Last year, I was passing Cash Converters, and I thought I’d pop in and have a look. I wasn’t looking for anything in particular, just being nosy.
Amongst the laptops, though, I spotted a Macbook Pro for £20. No battery, no charger and no guarantee. So I figured for £20, it was worth a risk to see if I could get it going.
1 day later, and the delivery of a battery and charger from Amazon, I was able to switch it on.
It’s a 2007 MacBook Pro 3,1 (A1226 Santa Rosa), 15″ with a 2.4 GHz T7700 Core 2 Duo processor and an 8 Speed Dual Layer slot-loading SuperDrive, 2GB RAM and a 160GB HDD. Full Specs
Turning it on was a success as the machine began to boot. However, the first surprise was very quickly encountered.
Yup, that’s a Windows 10 boot screen that proceeded to boot into Windows 10. The resolution wasn’t great on it, probably due to not having the drivers for it. Now, whilst the Intel Macs have always been able to boot into Windows, Apple has controlled the Windows versions that can be installed. The maximum Windows version for this MBP is Windows 7 (32 Bit), so to see 64 Bit Windows 10 Pro was a surprise. The previous owner must have jumped through some hoops to get this on. Anyway, I wasn’t interested in running Windows on it. I wanted macOS.
So following a guide on iFixit, the HDD came out and was replaced with a 1TB SSD I had spare. I upgraded one of the 1 GB RAM sticks to a 2GB one to take it to its official limit. You can take it up to 6, but I haven’t tried this yet. I forgot to take photos of this process, but it is well documented on iFixit.
Once I got MacOS 10.11 El Capitan (maximum OS it will take), everything appeared to be ok, apart from a couple of small niggles. Firstly when doing anything in Finder, the SuperDrive would make noises like it was trying to read a disc and failing and then trying to eject a disc and failing, so it would make any actions have a delay.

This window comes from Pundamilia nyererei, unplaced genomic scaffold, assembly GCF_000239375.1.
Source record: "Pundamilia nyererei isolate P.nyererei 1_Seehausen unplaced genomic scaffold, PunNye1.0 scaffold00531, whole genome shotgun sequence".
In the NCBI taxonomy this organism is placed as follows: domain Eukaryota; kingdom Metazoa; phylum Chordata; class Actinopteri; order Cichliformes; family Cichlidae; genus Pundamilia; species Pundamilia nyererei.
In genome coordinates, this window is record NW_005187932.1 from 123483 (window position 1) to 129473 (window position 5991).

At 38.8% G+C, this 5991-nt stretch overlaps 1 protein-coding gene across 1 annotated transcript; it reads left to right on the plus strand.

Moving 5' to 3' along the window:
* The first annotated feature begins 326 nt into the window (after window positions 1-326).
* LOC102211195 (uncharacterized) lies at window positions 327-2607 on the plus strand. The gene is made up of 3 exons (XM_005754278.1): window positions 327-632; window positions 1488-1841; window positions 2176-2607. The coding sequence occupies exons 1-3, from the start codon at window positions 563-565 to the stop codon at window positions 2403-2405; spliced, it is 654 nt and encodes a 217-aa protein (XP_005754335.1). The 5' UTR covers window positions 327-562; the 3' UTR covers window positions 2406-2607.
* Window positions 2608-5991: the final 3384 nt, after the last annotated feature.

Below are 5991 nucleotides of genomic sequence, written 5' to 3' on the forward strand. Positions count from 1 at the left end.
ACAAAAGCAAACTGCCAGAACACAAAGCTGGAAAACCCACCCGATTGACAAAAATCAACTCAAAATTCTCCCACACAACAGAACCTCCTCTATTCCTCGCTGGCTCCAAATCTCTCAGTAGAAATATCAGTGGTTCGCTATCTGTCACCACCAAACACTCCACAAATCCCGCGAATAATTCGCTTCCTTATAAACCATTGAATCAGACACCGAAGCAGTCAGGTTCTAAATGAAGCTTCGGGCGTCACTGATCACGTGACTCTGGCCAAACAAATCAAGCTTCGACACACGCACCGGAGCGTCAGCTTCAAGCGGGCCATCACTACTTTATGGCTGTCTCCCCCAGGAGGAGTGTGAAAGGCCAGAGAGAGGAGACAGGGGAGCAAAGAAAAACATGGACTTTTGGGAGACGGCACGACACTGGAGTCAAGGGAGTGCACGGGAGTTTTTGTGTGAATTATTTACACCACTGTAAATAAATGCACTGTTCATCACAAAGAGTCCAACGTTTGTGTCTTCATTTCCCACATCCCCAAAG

I tried to put a disc in, but I could not get one very far into the slot, and it wouldn’t pick up. I figured it was a problem with the SuperDrive, and the worst case was it was broken, so my opening it up couldn’t make it any more unusable. So the MBP got opened up again, and the SuperDrive was removed. On taking the cover off came Surprise 2. A copied disc of Windows 10. I also noticed a small bar at the front, sticking up that looked like it had been bent back into the drive.
With gentle persuasion from a pair of pliers, the bar was straightened and could freely pop up and down again.
Once rebooted, the SuperDrive worked as expected, even writing a MacOS 9 disc for another project.
The other niggle was the fans. They would quickly ramp up to full speed at temps I wouldn’t have expected them to. This was another easy fix, downgrade the OS to macOS 10.10 Yosemite. Everything now runs as expected.
So my theory on what happened was the previous owner hacked on Windows 10, for whatever reason. Windows 10 lacked the drivers for the display, but also to control the SuperDrive, meaning they couldn’t read or eject the Windows 10 install disc. As it is a slot loader, there was no manual override for the eject (no hole to poke a paper clip into), so they attempted to remove it manually without realizing that there was a bar to stop you from loading a second disc. This action bent that bar so it couldn’t pop down on eject. Then having an MBP they couldn’t use or reinstall macOS on, they removed the battery and charger and disposed of it at Cash Converters… Of course, this is all speculation.